File Backup and Restore When Working From Home
Every IT support team has had that phone call.
“Hello, IT support.”
“Hi. I’ve deleted/overwritten/can’t find an important file. Can you restore it for me?”
“When was the last time you accessed it?”
“Last Thursday, I think… Maybe in the afternoon? Byeeeeeeeee.”
Depending on your backup strategy you might first look at Volume Shadow Copies at the location (if enabled, remember its not by default). You could check your backup-to-disk solution or even go searching for the right tape to restore from. This strategy, however, only works if the users are working from a network drive or are based on-premise. If they are saving the file locally on their computer, however, they may be disappointed. This problem has been compounded by events this year, with large numbers of workers all setting up an office from home.
2020 has bought a unique set of challenges to the IT world. One of the more pressing has been the requirement to greatly expand the Working From Home (WFH) capability of their IT environment. The first issue facing Admins was quickly sourcing equipment. Business-class laptops were one of the first things to have availability issues due to early issues in China – quickly followed by things such as webcams and second monitors.
So you’ve got a user who has been working from home for a while, and they’ve just deleted an important document, you could remote onto their desktop to try and find it in the forlorn hope they’ve just misplaced it or its in the recycle bin. Or you could restore it, and this is where our story really begins.
deeserve was tasked with providing a solution to around 50 laptop users who could all work remotely (this task was all completed just before the first lockdown!) but their files would be housed centrally for backup purposes.
This would require a number of different technologies in order to produce the desired effect:
- First, a new Windows Server 2019 file server that would host a Distributed File System (DFS).
- Group policies (GPO) that would redirect key user folders (Documents, Desktop, etc.) to this DFS share (hosted on the new file server).
- Cisco ASA with a licence to use their AnyConnect VPN software for connectivity from the laptop, back to the central infrastructure, or private cloud.
What this means is that the contents of key user folders are located in two places – on the user’s own device and the file server infrastructure. When a change is made to a file Windows Offline Files processes this and updates the relevant document to keep the two locations in sync. What this also means is that if a replacement device is shipped to them then when they log in for the first time, their files will be automatically synced to it, protecting files against hard drive failure as well as accidental deletions and overwrites.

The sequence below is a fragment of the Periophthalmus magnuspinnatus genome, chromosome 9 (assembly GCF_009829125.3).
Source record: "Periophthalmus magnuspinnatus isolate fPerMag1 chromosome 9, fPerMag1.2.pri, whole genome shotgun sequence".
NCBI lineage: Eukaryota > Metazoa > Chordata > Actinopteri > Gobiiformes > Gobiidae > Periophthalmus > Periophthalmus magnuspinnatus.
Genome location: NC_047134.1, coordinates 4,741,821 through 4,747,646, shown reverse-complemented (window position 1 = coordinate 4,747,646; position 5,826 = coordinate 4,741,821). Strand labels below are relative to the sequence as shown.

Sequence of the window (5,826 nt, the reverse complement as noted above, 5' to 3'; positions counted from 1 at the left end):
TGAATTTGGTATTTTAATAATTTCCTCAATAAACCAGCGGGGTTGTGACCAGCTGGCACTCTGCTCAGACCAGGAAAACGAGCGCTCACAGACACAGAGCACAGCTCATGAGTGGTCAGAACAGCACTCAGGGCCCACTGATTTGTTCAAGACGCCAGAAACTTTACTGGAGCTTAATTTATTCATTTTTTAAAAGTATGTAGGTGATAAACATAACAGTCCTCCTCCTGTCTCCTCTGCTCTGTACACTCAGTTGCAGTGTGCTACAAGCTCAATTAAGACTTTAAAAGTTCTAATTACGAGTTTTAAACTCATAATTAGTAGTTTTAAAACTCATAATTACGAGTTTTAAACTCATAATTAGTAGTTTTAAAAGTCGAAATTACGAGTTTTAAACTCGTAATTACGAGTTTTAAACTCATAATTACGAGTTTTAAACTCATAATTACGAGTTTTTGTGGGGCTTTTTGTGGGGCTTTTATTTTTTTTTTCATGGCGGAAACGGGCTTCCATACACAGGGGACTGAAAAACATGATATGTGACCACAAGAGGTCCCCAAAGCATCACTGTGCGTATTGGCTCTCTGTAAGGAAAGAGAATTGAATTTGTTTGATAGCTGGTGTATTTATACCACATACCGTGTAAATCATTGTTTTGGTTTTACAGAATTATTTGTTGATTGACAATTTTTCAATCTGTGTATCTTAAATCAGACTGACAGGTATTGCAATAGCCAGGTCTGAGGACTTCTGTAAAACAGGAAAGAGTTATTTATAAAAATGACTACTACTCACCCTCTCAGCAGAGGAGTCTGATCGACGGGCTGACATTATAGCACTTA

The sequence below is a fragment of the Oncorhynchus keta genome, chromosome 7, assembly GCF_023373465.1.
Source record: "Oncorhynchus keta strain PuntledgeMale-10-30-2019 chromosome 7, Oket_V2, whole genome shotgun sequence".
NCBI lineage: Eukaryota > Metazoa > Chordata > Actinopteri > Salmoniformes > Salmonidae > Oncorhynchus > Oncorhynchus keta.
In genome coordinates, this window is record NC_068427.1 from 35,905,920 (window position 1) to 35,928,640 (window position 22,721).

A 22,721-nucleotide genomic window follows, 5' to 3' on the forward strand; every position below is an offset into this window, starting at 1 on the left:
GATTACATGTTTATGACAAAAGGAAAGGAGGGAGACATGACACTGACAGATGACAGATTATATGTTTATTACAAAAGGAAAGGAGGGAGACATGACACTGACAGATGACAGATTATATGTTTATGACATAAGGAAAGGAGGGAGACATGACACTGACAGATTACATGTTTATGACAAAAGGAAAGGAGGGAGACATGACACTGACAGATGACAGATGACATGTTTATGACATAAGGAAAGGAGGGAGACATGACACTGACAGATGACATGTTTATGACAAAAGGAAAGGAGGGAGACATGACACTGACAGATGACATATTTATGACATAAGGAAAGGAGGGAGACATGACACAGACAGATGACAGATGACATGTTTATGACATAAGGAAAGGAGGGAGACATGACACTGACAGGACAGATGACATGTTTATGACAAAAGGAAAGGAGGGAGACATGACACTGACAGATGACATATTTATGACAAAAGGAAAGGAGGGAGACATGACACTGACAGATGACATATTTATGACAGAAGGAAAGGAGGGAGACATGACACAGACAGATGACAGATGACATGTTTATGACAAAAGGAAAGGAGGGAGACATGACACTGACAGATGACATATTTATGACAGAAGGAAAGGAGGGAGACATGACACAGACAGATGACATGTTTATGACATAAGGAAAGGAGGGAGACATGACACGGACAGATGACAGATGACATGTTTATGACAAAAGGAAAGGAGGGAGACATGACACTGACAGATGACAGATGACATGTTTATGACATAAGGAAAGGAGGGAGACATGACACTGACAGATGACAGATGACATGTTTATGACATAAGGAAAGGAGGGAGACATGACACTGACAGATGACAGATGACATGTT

Using Cisco AnyConnect, the laptop connects to the VPN as soon as the lid is opened and you are presented with the login screen.
Going back to our earlier scenario: If a user using a laptop in this configuration needs a file restoring then we would restore the file as normal. We would place it in the users own file structure on the file server and the next time their laptop syncs it would then transfer the newly restored file to their machine – or they could initiate a manual sync if instructed to do so. This gives the user a degree of protection for wherever they are in the world (and within range of an internet connection).
Arguably all of this could be achieved by using Microsoft OneDrive or a similar service (such as Dropbox), but not all clients are keen to rely so much on the ‘cloud’. This solution is effectively a private cloud where all data is held within any company controlled infrastructure.
We’re all about custom solutions and bespoke IT support to make sure our customers get the service they need. If you’d like to know, give us a call to see how we can help.